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Showing posts from February, 2013

The Blurring of the Business Identity

The concept of a well defined business identity is blurring and this is causing a complex reaction in the area of identity and access management.  Internal, enterprise class identity and access management (IAM) has been long defined, as the managing of user access as defined by approval workflows, authoritative source integration and well defined system connectivity.

Historical Business Structures
Historical business identity management has been defined by several well defined structures and assumptions.  An organisational workforce that was managed by an IAM programme, was often permanent, static and assigned into a set business function or department.  This helped define multiple aspects of the IAM approach, from the way access request approvals were developed (default of line manager as first line of approval), to how roles based access control implementations were started (use of business units or job titles to define functional groupings for example).  IAM is complex enough, but t…

Mandiant Lifts The Lid on APT

The claim that China is the root of all evil when it comes to cyber attacks, increased a notch yesterday, when security software specialists Mandiant, released a damning report claiming a sophisticated team of hackers, with suspected connections to the People’s Liberation Army (PLA) and China Communist Party (CCP), had systematically hacked over 140 organisations over a 7 year period.
Why Release The Report? There have been numerous attempts over the last few years to pin every single cyber-attack onto a group or individual, originating from a Chinese network.  Some justified, some not so, but it’s an easy target to pin things against.  Many of the claims however, have lacked the detailed technical and circumstantial foundation, to back up the claims and move towards either active defence or proactive prosecution.  The Mandiant report – and I really recommend reading it in full to appreciate the level of detail that has been generated – really looks to point the finger, but this time, w…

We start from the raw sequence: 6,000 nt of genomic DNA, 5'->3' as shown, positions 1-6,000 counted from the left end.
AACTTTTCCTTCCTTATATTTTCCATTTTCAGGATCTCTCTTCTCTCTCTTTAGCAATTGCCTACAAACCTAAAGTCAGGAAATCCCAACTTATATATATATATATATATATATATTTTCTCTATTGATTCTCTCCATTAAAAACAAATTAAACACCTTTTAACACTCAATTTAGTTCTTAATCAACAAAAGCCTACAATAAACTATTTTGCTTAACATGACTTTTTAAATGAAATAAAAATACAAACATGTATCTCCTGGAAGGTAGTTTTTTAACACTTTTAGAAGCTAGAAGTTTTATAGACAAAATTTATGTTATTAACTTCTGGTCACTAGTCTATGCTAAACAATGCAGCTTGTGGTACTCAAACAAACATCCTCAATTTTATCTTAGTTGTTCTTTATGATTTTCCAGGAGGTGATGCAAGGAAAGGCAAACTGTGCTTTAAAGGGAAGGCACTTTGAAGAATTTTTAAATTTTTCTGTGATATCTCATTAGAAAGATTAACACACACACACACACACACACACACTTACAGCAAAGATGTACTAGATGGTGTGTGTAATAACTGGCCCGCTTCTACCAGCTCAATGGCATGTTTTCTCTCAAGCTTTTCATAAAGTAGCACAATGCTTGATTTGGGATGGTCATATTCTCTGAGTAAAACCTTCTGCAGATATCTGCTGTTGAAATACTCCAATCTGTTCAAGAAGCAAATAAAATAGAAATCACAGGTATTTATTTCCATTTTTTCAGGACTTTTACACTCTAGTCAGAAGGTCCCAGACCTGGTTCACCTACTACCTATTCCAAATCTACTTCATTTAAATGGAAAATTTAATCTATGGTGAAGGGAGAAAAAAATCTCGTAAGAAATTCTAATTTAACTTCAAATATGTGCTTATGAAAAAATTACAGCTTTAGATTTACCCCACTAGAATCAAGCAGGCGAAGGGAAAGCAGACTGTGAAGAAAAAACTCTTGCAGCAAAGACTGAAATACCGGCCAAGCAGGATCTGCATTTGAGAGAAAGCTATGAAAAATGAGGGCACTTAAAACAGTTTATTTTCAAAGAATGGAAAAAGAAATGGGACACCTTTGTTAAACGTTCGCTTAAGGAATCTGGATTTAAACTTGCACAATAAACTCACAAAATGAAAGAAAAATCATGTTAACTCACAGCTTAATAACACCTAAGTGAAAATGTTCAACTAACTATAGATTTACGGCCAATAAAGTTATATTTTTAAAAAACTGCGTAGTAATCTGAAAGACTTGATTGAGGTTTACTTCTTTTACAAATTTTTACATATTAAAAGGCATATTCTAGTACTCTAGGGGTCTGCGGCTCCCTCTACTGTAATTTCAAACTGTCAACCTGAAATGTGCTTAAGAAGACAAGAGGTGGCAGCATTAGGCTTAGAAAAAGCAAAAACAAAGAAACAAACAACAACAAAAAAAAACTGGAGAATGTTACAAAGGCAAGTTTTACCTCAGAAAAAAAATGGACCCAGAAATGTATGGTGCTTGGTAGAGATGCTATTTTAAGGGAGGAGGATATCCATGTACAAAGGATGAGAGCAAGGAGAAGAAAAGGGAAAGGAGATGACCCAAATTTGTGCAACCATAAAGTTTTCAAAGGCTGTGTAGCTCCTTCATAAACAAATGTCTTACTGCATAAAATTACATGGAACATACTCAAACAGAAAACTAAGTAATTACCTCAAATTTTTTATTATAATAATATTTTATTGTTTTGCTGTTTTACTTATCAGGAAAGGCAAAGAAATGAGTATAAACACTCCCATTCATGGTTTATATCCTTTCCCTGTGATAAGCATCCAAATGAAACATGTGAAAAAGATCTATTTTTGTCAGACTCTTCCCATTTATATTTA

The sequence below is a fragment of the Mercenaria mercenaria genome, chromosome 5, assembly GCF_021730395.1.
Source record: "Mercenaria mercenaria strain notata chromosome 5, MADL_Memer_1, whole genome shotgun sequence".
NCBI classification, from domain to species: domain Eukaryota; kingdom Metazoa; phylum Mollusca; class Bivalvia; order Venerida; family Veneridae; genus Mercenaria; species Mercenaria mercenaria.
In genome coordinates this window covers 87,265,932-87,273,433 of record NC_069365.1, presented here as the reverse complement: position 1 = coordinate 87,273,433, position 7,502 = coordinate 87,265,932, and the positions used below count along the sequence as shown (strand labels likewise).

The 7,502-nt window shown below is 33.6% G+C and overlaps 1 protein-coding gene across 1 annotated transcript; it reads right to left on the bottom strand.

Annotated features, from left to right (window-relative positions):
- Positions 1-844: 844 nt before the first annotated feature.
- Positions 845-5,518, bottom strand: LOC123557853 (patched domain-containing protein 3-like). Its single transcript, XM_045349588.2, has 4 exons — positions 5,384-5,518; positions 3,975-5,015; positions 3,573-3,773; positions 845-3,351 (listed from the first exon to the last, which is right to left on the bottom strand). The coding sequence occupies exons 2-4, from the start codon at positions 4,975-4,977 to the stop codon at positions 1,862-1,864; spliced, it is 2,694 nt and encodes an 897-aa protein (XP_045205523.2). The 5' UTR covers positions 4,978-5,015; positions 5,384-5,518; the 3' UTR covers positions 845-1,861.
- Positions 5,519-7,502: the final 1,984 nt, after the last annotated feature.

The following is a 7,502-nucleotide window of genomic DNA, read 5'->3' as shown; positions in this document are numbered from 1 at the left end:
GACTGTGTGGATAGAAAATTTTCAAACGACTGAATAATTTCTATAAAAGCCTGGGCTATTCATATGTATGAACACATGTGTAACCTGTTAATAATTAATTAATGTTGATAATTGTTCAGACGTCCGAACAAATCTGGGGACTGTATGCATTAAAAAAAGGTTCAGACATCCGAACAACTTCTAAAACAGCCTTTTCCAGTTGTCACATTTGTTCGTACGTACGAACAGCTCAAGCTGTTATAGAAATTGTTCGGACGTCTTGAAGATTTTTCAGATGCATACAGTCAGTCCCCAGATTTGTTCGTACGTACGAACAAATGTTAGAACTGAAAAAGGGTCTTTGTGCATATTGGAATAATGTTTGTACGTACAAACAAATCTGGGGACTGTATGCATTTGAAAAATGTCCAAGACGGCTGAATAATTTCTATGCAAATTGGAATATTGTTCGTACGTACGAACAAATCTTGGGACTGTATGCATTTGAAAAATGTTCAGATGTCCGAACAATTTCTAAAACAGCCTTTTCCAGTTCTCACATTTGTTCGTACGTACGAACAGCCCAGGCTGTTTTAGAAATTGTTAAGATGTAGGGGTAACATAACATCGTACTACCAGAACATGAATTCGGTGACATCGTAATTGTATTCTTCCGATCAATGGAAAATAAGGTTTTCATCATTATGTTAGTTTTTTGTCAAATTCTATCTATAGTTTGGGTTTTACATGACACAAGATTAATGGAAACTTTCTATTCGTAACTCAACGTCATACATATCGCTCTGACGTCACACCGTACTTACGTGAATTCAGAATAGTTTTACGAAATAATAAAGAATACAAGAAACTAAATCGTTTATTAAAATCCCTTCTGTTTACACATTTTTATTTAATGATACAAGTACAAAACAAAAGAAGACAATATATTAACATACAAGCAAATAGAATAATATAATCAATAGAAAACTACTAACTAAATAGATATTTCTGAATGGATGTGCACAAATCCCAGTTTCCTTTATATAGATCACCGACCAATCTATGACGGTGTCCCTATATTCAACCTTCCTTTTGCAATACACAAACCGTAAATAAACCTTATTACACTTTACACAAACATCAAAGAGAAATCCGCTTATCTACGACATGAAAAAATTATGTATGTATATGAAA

The Drivers For Identity Intelligence

From the main view of Identity & Access Management 1.0 (I hate the versioning, but I mean the focus on internal enterprise account management as opposed to the newer brand of directory based federated identity management, commonly being called IAM 2.0...), identities have been modeled within a few basic areas.

The 3 Levels of Compliance
'Compliance by Review' (access certification or the checking of accounts and the associated permissions within target systems), 'Compliance by Control' (rules, decision points and other 'checking' actions to maintain a status-quo of policy control) and 'Compliance by Design' (automatic association of entitlements via roles based on the context of the user), probably cover most of the identity management technology available today.

I want to discuss some of the changes and uses of the first area, namely access review.  This periodic process, is often used to verify that currently assigned, previously approved permissi…

Twitter Hack: What It Taught Us

Last week Twitter announced that it had been the victim of a hack, that resulted in 250,000 users having their details compromised.  Pretty big news.  The password details were at least salted, but a 1/4 of a million records is a damaging amount of data to lose.  Twitter responded by resetting the passwords of those impacted and revoking session tokens.

Not A Case Of If, But When

The attack again goes to highlight, that cyber attack activity is omnipresent.  Regardless of how large the organisational defense mechanism (and you could argue, that the larger the beast, the more prized the kill, but more on that later), it is fair to say that you will be hacked at some point.  A remote attacker only needs to be successful once.  Just once, out of the thousands of blocked, tracked and identified attacks that occur every hour.  Certainly if you're a CISO or infosec manager at a 'large' organisation (regardless of whether it's actively a web service company or not), from a ris…